Together with its 'twin sister', childhood obesity, Type 2 diabetes is spreading among young people around the world. This constitutes a serious public health problem; by their 30s, generations of young people will have been living with Type 2
diabetes for 15 to 20 or more years. The condition already accounts for up to half of the new cases of diabetes in some child populations. However, while it is true that both obesity and Type 2 diabetes are affecting children worldwide, neither condition is affecting all children equally. Apparently, those children and adults at high risk for Type 2 diabetes come not only from non-white racial or ethnic backgrounds but more importantly, also from poor ones.1 In this article, Claudia Chaufan investigates the impact of socio-economic factors on Type 2 diabetes in young people.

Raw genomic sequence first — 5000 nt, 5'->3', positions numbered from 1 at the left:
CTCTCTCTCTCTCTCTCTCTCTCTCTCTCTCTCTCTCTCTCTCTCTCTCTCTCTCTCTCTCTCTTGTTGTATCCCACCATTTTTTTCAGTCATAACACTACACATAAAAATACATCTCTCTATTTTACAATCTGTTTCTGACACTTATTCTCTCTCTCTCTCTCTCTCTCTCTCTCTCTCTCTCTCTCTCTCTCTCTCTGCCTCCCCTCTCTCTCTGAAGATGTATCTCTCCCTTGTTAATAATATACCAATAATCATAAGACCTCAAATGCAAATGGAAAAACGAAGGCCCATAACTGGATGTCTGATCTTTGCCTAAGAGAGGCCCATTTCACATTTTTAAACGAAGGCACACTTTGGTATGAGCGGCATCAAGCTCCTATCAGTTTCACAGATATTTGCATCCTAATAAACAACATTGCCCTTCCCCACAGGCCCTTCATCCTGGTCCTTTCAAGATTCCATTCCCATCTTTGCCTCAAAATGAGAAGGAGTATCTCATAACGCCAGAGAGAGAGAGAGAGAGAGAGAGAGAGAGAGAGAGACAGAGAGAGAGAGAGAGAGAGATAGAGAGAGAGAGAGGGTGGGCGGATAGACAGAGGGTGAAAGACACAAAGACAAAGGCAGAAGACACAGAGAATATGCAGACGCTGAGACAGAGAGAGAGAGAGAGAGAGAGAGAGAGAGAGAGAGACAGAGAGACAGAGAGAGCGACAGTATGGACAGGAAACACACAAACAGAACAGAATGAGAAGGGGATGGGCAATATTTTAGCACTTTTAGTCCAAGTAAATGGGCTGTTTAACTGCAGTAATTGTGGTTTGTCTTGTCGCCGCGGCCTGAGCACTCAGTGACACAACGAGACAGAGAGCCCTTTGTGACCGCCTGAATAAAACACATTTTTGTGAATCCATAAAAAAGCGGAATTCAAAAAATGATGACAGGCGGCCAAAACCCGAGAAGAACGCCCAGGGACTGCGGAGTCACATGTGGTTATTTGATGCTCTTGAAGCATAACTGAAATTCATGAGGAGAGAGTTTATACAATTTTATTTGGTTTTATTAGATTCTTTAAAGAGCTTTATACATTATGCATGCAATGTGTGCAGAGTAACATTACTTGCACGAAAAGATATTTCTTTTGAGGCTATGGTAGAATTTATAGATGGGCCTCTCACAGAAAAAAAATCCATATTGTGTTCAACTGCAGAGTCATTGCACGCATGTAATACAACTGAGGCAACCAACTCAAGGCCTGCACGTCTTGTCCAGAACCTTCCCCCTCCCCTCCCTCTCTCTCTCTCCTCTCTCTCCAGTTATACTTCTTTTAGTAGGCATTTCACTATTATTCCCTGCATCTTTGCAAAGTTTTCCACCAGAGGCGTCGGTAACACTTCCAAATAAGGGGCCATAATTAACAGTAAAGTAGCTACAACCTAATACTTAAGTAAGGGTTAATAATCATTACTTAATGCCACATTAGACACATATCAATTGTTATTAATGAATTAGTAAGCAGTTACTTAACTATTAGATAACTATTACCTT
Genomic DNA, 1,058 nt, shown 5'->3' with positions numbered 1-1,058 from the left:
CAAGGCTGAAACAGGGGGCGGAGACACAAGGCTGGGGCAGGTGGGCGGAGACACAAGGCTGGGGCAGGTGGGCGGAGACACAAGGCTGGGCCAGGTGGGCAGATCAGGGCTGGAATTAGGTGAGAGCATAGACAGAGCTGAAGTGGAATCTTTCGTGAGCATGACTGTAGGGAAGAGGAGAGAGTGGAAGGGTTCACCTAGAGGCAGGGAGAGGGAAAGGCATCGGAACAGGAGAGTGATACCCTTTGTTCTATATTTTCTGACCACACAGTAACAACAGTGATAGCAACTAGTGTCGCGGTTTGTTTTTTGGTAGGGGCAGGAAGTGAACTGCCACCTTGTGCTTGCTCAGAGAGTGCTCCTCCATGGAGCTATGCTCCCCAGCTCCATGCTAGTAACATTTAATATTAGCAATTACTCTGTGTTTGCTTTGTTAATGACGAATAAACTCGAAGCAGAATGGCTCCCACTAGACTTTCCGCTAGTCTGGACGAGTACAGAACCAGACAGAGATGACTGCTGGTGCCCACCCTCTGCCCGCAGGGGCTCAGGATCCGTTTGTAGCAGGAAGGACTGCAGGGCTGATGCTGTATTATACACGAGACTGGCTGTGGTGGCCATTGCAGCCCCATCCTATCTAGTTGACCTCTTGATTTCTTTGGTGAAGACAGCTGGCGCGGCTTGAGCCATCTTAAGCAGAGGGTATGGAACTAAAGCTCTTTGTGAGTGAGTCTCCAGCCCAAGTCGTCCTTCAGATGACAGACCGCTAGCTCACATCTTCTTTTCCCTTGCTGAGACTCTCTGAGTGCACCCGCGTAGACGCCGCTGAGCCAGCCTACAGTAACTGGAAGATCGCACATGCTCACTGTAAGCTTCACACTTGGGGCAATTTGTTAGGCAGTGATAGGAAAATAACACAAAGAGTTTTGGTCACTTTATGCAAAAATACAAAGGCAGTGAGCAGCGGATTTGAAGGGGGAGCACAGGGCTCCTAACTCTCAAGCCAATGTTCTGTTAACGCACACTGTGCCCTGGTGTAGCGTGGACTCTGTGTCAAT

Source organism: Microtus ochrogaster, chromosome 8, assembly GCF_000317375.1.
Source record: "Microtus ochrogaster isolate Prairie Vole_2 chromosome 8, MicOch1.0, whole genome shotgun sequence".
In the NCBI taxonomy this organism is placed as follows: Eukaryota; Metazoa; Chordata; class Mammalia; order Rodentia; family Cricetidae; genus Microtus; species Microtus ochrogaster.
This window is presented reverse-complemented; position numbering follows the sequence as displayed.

genes, genetics, social, thrifty genotype